nep-hpe New Economics Papers
on History and Philosophy of Economics
Issue of 2020‒07‒13
twelve papers chosen by
Erik Thomson
University of Manitoba

  1. Celso Furtado as 'Romantic Economist' from Brazil's Sertão By Jonas Rama; John Hall
  2. The Role of Values of Economists and Economic Agents in Economics: A Necessary Distinction By Nestor Nieto
  3. A Retrospective Look at The Hayek Story: Roundaboutness, Sticky Consumption, and Sequestered Capital By McClure, James; Thomas, David Chandler; Spector, Lee C.
  4. On Simon Nelson Patten’s Progressivism: A note By Fiorito, Luca; Vatiero, Massimiliano
  5. Thomas Piketty, le capitalisme et la société juste By Nicolas Brisset; Benoît Walraevens
  6. Harry Johnson's "Case for Flexible Exchange Rates" - 50 Years Later By Obstfeld, Maurice
  7. Poland, the international monetary system and the Bank of England, 1921–1939 By William Anthony Allen
  8. Liberalism, conservatism and contested boundaries By Tate, John William
  9. Les réseaux de Smith en Occitanie By Alain Alcouffe; Andew Moore
  10. Interest, profit and saving in Arrow-Debreu equilibrium models By Saverio M. Fratini
  11. Nicolas Kaldor, increasing returns and Verdoorn's Law By Roger Sandilands; Ramesh Chandra
  12. Does credit affect stock trading? Evidence from the South Sea Bubble By Braggion, Fabio; Frehen, Rik; Jerphanion, Emiel

  1. By: Jonas Rama (CES - Centre d'économie de la Sorbonne - UP1 - Université Panthéon-Sorbonne - CNRS - Centre National de la Recherche Scientifique, UP1 UFR02 - Université Panthéon-Sorbonne - UFR d'Économie - UP1 - Université Panthéon-Sorbonne); John Hall (PSU - Portland State University [Portland])
    Abstract: In The Romantic Economist (2009), Richard Bronk laments that Enlightenment thinking dominated Economics during its formation as a science. As counterpoint, the 'Romantic Movement' had much to offer but remained peripheral. Consequently Economics embraced the centrality of rationality and other Enlightenment precepts, leading to a 'socialphysics'. Meanwhile human characteristics such; as sentiments, imagination and creativity were eschewed. While Bronk fails to identify an in-the-flesh 'Romantic Economist', our inquiry seeks to establish that indeed Celso Furtado qualifies. Profoundly influenced by his sensitivities and attachment to place, Furtado relies upon an organic metaphor - o sertão nordestino - for insights into complex developmental processes.
    Abstract: Em The Romantic Economist (2009), Richard Bronk lamenta que o pensamento iluminista tenha dominado a economia durante sua formação como ciência. O "Movimen-to Romântico" seria um contraponto, mas foi mantido distante. A economia abraçou a cen-tralidade da racionalidade e preceitos iluministas, tornando-se uma "física-social". Desde então, as características humanas como sentimento, imaginação e criatividade são evitadas. Embora Bronk não identifique um economista "romântico" de carne e osso, nossa pesquisa busca estabelecer Celso Furtado como um. Profundamente influenciado por sua sensibili-dade e raízes, Furtado fez uso de uma metáfora orgânica-o sertão nordestino-em seu entendimento de complexos processos de desenvolvimento. PALAVRAS-CHAVE: Brasil; Celso Furtado; Richard Bronk; movimento romântico; sertão.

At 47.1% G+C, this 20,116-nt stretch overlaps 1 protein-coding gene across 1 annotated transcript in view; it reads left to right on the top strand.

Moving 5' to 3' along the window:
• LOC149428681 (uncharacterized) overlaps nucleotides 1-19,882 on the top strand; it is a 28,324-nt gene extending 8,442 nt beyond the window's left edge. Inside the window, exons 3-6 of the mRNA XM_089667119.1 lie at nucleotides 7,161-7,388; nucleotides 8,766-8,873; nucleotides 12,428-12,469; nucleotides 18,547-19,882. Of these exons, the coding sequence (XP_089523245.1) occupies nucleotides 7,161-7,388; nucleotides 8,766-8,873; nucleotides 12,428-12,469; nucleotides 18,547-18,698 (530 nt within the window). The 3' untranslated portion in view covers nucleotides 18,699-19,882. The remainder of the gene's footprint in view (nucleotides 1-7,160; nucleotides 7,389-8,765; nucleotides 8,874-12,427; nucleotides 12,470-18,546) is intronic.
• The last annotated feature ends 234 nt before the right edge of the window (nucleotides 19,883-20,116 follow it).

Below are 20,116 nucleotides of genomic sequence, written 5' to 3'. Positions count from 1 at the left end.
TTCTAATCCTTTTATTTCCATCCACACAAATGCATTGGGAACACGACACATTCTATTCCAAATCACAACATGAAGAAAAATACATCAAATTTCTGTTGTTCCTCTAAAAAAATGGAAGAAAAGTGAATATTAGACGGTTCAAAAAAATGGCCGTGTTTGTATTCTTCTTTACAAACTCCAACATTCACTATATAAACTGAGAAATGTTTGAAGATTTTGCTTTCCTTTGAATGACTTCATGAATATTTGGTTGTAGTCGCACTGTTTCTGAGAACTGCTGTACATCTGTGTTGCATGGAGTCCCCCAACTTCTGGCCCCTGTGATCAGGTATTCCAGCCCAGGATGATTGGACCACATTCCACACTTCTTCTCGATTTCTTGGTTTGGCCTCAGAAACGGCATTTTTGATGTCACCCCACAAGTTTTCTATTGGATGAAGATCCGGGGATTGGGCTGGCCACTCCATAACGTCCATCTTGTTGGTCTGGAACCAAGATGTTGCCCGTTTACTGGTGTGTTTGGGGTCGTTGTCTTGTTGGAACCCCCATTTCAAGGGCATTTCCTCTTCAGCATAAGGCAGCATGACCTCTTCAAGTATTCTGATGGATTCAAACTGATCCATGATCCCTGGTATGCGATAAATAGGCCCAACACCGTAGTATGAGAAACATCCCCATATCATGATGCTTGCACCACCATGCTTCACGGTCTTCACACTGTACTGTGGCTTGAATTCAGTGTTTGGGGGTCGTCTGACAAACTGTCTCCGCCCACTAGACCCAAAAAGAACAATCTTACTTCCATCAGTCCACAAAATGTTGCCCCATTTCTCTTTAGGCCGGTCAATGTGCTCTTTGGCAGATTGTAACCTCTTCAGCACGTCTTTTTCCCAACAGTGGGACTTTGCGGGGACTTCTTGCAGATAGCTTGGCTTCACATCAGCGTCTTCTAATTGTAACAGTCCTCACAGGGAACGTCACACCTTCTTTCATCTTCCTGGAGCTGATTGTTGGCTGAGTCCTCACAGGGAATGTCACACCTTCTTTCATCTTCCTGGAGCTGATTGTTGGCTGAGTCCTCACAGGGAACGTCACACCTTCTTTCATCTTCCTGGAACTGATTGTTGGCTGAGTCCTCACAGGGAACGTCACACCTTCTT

Keywords: Brazil,Celso Furtado,Richard Bronk,romantic movement
    Date: 2019
  2. By: Nestor Nieto (REGARDS - Recherches en Économie Gestion AgroRessources Durabilité Santé- EA 6292 - URCA - Université de Reims Champagne-Ardenne)
    Abstract: The distinction between the value judgments of economists and those of economic agents is not clear in the literature of welfare economics. In this article, I show that the importance of making this distinction lies in determining not only whether economists can make value judgments in their professional work, but also determine how value judgments may be crucial to justify the economic agents' preferences. I consider the Interpersonal Comparisons of Utility to discuss this distinction, specifically the analysis of Harsanyi's impartial observer theorem, which provides a framework to justify that value judgments of economists and economic agents have to be properly identified. I suggest that it is essential to have a theoretical framework to make this distinction. For this purpose, I focus on two approaches that can be useful: Sen's classification of value judgments and Mongin's theses about value neutrality in economics.
    Date: 2020–06–02
  3. By: McClure, James (Ball State University); Thomas, David Chandler; Spector, Lee C.
    Abstract: Friedrich Hayek’s business cycle theory, withered throughout the 1930s as he admitted that its underlying model of Böhm-Bawerkian roundaboutness was incomplete and inadequate. In 1934, Hayek started a two-volume book on capital theory, completing only one volume in 1941. Curiously, Hayek (1941) cites Hicks’ (1939) Value and Capital but not the financial measure of roundaboutness that Hicks suggested as a substitute for Böhm-Bawerkian roundaboutness. In 1967, Hicks criticized the inexplicable lags in The Hayek Story. Hayek maintained his view that consumption was sticky and responded to Hicks with a mound-of-honey analogy. Nevertheless, Hayek maintained that his business cycle theory was fundamentally correct and continued to hope that others might someday discover a capital structure theory to undergird it. Toward fulfilling Hayek’s hope, we suggest augmenting the canonical stages of production with a sequestered-capital stage where products are invented, productized, and inventoried prior to launch, uncoordinated by observable prices.